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Posts Tagged ‘fantasy

Movie Review: Amélie (2001)

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Source: Wikipedia

Plot Summary (Taken from IMDB): Amelie, an innocent and naive girl in Paris, with her own sense of justice, decides to help those around her and along the way, discovers love.

My Review: One of the best things about this movie is the main character. Amelie is a young who has been isolated from the world so much that she has retreated into her imagination. This causes her to communicate very little to others. When she does communicate, it is in elaborate schemes that feature things like practical jokes and posters. A touching thing about her unusual method of communication is that almost all her schemes aim to help others.

Besides Amelie, the secondary characters are wonderful. Some of them are just as eccentric as Amelie, but some also have interesting quirks. For instance, a painter named Dufayel has withdrawn from others, but he is also very caring and helpful toward Amelie and one other character.

In addition to the characters, the fantasy aspect of the film was great. Literally bringing Amelie’s imagination to life lets the viewer inside Amelie’s head and provides an interesting perspective. It also and adds humor and depth to Amelie’s character and the overall storyline.

The only flaw in the film was the romance between Amelie’s character and her love interest. While the way Amelie attempts to communicate with him is amusing, the romance when they finally get together felt rushed.

Overall, this was an entertaining French film.  I’d recommend it to older teens and adults who like romance and fantasy, but not to families because it is sexually explicit.


Written by Serena Zola

February 10, 2014 at 1:23 PM

Movie Review: Frozen (2013)

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Frozen, disney film

Source: Wikimedia Commons

Plot Summary (Taken from IMDB): Fearless optimist Anna teams up with Kristoff in an epic journey, encountering Everest-like conditions, and a hilarious snowman named Olaf in a race to find Anna’s sister Elsa, whose icy powers have trapped the kingdom in eternal winter.

My Review: One of the best things about this film is the music. “Vuelie”, the opening song of the movie, is beautiful. It’s reprise is also lovely and appropriate for the scene it is heard in. In addition,  the songs involving Elsa and Anna as kids and adult princesses are cute and emotional. Furthermore, Idina Menzel’s song “Let It Go” has terrific vocals.

Besides the music, the animation was amazing at times. It is at its best during scenes with lots of snow, water, and ice. It looks so real you could almost touch it!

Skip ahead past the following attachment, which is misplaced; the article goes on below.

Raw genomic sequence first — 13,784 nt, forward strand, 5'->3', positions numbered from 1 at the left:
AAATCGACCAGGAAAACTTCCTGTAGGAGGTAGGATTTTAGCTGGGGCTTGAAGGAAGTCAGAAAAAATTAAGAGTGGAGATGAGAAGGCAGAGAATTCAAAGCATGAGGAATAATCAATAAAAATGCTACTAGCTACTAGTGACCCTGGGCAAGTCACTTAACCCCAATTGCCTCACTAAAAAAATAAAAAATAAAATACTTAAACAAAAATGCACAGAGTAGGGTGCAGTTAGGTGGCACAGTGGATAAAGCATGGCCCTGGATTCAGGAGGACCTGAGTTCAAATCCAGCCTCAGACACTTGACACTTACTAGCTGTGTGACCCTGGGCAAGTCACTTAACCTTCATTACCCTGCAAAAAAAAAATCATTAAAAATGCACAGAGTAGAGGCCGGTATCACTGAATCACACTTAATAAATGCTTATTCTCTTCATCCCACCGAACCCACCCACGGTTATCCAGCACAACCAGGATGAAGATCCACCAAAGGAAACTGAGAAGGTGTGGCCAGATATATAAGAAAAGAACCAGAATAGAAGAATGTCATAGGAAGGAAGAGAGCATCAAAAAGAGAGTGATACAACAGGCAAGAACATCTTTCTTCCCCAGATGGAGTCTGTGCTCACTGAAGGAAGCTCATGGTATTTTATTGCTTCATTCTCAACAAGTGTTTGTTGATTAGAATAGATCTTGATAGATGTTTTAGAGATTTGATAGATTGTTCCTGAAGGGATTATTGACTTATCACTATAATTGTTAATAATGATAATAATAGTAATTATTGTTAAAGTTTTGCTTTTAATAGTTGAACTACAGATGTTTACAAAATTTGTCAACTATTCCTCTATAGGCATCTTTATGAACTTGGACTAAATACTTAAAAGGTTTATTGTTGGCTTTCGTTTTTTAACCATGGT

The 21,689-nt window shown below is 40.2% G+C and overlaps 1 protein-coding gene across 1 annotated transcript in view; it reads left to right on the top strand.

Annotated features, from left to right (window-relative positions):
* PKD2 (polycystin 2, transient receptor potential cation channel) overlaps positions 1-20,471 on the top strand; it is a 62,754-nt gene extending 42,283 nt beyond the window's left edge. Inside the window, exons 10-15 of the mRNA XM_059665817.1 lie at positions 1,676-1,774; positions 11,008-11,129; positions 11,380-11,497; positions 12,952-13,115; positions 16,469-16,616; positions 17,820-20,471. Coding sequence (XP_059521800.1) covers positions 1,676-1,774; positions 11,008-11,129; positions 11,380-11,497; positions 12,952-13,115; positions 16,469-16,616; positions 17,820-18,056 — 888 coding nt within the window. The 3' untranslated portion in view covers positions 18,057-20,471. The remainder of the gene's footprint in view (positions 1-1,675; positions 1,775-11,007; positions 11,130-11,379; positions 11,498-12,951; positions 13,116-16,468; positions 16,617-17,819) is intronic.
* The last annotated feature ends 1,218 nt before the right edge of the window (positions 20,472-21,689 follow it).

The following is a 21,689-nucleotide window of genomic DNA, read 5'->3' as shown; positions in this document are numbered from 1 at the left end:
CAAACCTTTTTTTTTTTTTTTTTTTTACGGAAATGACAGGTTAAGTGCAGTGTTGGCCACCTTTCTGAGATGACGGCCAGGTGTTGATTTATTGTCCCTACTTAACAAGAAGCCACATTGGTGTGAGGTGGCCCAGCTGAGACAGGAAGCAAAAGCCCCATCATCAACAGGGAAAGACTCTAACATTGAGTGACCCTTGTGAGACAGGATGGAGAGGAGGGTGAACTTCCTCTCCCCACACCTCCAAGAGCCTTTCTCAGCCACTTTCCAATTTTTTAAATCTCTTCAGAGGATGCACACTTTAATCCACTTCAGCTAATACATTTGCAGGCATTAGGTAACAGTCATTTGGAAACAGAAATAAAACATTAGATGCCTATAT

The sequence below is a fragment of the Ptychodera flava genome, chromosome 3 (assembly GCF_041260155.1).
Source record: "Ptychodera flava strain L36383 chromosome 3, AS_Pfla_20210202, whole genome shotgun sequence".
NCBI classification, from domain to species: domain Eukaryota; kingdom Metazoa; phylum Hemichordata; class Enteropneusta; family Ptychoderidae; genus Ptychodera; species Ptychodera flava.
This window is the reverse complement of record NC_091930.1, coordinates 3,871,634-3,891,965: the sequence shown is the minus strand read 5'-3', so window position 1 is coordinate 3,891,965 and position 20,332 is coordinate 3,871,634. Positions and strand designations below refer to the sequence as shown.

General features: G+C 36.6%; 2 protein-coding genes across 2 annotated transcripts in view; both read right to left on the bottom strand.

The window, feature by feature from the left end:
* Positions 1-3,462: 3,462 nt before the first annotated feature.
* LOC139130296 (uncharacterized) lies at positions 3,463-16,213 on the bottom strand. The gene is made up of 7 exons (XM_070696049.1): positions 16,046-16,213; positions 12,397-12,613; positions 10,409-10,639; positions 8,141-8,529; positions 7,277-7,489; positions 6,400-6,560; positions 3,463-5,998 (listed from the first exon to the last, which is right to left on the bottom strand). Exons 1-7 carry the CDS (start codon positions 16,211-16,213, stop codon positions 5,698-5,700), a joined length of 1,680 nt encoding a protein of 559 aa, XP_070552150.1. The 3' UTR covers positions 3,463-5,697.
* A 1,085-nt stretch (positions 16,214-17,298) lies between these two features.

In addition, there are a couple of twists in the film’s plot that saved it from being too cheesy.  One was unexpected and should be done a little more often and the other was noble and touching.

The only flaw in the film was the character of Elsa. She could have been developed a little more. Yes, she’s a person with ice powers who pushes others away, but what else?

Overall, the film is a nice and poignant work about the bond between sisters. I recommend it to families and any Disney fan.

Here is the song for “Do You Wanna Be a Snowman?” (it’s one of the best songs in the film and goes from little kid Anna to adult Anna singing to Elsa)

Written by Serena Zola

December 30, 2013 at 11:09 PM

Book Review: Kojiki by Keith Yatsuhashi

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Authoress Note: I’d like to thank Mr. Yatsuhashi for allowing me to review his book and for giving me an advanced reader’s copy.

Plot Summary: When eighteen-year-old Keiko Yamada’s father dies unexpectedly, he leaves behind a one way ticket to Japan, an unintelligible death poem about powerful Japanese spirits and their gigantic, beast-like Guardians, and the cryptic words: “Go to Japan in my place. Find the Gate. My camera will show you the way.” 

Alone and afraid, Keiko travels to Tokyo, determined to fulfill her father’s dying wish. There, beneath glittering neon signs, her father’s death poem comes to life. Ancient spirits spring from the shadows. Chaos envelops the city, and as Keiko flees its burning streets, her guide, the beautiful Yui Akiko, makes a stunning confession–that she, Yui, is one of a handful of spirits left behind to defend the world against the most powerful among them: a once noble spirit now insane. Keiko must decide if she will honor her father’s heritage and take her rightful place among the gods.

My Review: One of the most compelling things about this novel its plot. It is a fusion of the anime movie Spirited Away,  the monster movie Godzilla, and a hint of the novel The Phantom of the Opera. Also, it is mostly fast-paced, with plenty of action and adventure. There are times that it is disorienting, especially when characters are being introduced. However, the author slows it down at the right time so the reader can catch their breath.